2.4       Downside risks to current forecasts for UK gilt yields and PWLB rates currently include:


        Bank of England monetary policy takes action too quickly over the next three years to raise Bank Rate and causes UK economic growth, and increases in inflation, to be weaker than Link currently anticipates.

        A resurgence of the Eurozone sovereign debt crisis, possibly Italy, due to its high level of government debt, low rate of economic growth and vulnerable banking system, and due to the election in March of a government which has made a lot of anti-austerity noise.  This is likely to lead to friction with the European Union (EU) when setting the target for the fiscal deficit in the national budget. Unsurprisingly, investors have taken a dim view of this and so Italian bond yields have been rising.

        Austria, the Czech Republic and Hungary now form a strongly anti-immigration bloc within the EU while Italy, this year, has also elected a strongly anti-immigration government.  In the German general election of September 2017, Angela Merkel’s CDU party was left in a vulnerable minority position as a result of the rise of the anti-immigration AfD party.  To compound this, the result of the Swedish general election in September 2018 has left an anti-immigration party potentially holding the balance of power in forming a coalition government. The challenges from these political developments could put considerable pressure on the cohesion of the EU and could spill over into impacting the euro, EU financial policy and financial markets.

        The imposition of trade tariffs by President Trump could negatively impact world growth. President Trump’s specific actions against Turkey pose a particular risk to its economy which could, in turn, negatively impact Spanish and French banks which have significant exposures to loans to Turkey.

        Weak capitalisation of some European banks.

        Rising interest rates in the US could negatively impact emerging countries which have borrowed heavily in dollar denominated debt, so causing an investor flight to safe havens e.g. UK gilts.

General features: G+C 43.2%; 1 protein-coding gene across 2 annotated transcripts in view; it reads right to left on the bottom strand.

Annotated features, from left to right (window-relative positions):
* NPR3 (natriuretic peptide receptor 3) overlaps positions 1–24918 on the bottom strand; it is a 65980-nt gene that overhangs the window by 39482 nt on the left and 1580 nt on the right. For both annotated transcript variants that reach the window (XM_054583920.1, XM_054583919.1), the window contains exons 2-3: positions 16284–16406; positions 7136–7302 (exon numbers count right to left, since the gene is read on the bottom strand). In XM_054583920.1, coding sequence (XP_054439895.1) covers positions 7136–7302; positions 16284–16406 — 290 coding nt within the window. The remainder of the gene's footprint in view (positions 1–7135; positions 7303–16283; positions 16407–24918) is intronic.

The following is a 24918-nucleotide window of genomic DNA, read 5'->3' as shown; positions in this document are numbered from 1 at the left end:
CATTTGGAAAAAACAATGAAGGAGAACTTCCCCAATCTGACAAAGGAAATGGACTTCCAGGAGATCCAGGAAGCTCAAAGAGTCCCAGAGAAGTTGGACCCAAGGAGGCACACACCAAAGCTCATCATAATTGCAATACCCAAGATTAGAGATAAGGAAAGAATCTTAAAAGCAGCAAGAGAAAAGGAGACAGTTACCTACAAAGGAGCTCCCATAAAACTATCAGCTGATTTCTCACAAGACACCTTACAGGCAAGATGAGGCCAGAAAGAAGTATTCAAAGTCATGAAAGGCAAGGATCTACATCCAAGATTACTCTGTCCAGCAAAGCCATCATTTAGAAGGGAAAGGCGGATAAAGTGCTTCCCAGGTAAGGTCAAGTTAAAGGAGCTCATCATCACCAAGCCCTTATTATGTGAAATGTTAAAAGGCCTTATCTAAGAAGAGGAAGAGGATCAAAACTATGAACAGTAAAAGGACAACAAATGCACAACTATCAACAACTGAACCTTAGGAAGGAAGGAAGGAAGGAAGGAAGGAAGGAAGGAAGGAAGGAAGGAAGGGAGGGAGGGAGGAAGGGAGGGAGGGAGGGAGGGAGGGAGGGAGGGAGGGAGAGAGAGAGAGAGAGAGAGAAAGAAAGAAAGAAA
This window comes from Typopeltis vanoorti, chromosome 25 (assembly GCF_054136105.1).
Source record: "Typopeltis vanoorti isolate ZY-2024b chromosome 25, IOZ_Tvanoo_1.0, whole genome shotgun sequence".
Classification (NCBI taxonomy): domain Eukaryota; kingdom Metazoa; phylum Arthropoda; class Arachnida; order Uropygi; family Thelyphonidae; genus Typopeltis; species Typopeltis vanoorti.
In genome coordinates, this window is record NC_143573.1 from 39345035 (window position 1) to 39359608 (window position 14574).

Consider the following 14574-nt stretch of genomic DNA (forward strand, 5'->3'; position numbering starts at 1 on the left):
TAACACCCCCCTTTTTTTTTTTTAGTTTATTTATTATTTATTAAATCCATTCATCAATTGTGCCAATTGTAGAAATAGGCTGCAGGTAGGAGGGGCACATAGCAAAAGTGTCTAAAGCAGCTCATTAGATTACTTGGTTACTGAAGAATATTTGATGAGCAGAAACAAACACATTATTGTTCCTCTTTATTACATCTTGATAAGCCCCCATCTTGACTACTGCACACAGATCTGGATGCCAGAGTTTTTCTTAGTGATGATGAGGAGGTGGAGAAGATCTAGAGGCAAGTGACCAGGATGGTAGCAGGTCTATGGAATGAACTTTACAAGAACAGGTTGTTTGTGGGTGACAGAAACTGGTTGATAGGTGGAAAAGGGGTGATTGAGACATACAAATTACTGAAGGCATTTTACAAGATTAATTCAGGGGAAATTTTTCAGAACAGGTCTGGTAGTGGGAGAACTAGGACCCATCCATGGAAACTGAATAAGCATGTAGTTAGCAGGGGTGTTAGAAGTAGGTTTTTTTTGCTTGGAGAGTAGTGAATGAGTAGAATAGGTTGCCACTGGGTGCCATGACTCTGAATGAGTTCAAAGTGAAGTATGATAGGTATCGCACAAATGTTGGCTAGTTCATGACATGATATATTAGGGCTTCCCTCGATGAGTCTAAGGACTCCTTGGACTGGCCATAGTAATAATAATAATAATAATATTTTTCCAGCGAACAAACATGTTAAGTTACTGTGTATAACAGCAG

Geopolitical risks, especially North Korea, but also in Europe and the Middle East, which could lead to increasing safe haven flows.



2.5       Upside risks to current forecasts for UK gilt yields and PWLB rates


        President Trump’s fiscal plans to stimulate economic expansion causing a significant increase in inflation in the US and causing further sell offs of government bonds in major western countries.

        The Federal Reserve (Fed) causing a sudden shock in financial markets through misjudging the pace and strength of increases in its Fed. Funds Rate and in the pace and strength of reversal of Quantitative Easing (QE), which then leads to a fundamental reassessment by investors of the relative risks of holding bonds, as opposed to equities.  This could lead to a major flight from bonds to equities and a sharp increase in bond yields in the US, which could then spill over into impacting bond yields around the world.

        The Bank of England is too slow in its pace and strength of increases in Bank Rate and, therefore, allows inflation pressures to build up too strongly within the UK economy, which then necessitates a later rapid series of increases in Bank Rate faster than Link currently expects.

        UK inflation, whether domestically generated or imported, returning to sustained significantly higher levels causing an increase in the inflation premium inherent to gilt yields.


3.0       Debt Maturity

3.1       The maturity structure of the Council’s borrowing as at 30 September 2018 (as per section 6 of the main report) is shown below in graph format.